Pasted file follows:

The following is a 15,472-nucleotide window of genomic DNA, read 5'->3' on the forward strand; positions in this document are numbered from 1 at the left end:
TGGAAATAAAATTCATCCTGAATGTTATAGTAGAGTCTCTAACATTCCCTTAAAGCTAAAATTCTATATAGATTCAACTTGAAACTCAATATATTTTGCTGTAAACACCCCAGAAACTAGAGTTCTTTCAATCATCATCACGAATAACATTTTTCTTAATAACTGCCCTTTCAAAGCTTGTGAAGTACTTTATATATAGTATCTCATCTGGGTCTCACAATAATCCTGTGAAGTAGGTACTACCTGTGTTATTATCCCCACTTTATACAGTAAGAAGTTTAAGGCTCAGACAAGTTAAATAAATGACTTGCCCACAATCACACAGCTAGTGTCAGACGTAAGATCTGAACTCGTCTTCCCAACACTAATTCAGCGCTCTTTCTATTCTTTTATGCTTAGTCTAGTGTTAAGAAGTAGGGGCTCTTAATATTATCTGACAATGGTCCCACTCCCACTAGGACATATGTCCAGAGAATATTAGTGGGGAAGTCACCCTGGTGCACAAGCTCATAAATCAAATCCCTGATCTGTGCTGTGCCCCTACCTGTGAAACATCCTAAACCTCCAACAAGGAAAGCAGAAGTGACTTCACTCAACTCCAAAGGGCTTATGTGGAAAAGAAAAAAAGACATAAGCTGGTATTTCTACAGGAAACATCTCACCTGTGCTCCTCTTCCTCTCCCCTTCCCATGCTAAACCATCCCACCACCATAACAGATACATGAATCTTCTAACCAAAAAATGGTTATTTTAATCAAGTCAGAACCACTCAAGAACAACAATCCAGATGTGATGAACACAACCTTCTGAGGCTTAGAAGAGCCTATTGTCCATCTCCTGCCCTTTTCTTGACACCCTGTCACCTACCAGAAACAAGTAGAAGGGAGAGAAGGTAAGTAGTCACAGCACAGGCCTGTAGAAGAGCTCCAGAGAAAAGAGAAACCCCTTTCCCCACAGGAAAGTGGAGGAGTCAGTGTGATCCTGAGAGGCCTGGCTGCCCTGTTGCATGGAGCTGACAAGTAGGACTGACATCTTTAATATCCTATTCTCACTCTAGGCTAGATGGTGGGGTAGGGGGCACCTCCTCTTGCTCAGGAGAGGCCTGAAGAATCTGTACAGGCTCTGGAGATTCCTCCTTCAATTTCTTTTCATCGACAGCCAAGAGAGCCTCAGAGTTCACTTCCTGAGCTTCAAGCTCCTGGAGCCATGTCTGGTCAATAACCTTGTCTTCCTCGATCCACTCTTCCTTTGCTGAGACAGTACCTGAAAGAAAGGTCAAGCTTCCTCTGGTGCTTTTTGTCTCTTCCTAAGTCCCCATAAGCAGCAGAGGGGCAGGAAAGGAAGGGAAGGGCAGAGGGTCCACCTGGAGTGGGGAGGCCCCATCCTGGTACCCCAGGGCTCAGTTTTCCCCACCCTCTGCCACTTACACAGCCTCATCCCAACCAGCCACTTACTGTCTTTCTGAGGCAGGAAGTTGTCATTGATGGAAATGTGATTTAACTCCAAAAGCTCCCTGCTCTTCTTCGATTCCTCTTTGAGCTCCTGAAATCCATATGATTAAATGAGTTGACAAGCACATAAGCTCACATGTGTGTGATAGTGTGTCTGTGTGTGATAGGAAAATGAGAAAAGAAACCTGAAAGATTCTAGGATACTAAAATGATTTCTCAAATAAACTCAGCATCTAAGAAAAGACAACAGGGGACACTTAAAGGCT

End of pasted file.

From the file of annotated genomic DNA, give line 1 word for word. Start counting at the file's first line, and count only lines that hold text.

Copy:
The following is a 15,472-nucleotide window of genomic DNA, read 5'->3' on the forward strand; positions in this document are numbered from 1 at the left end: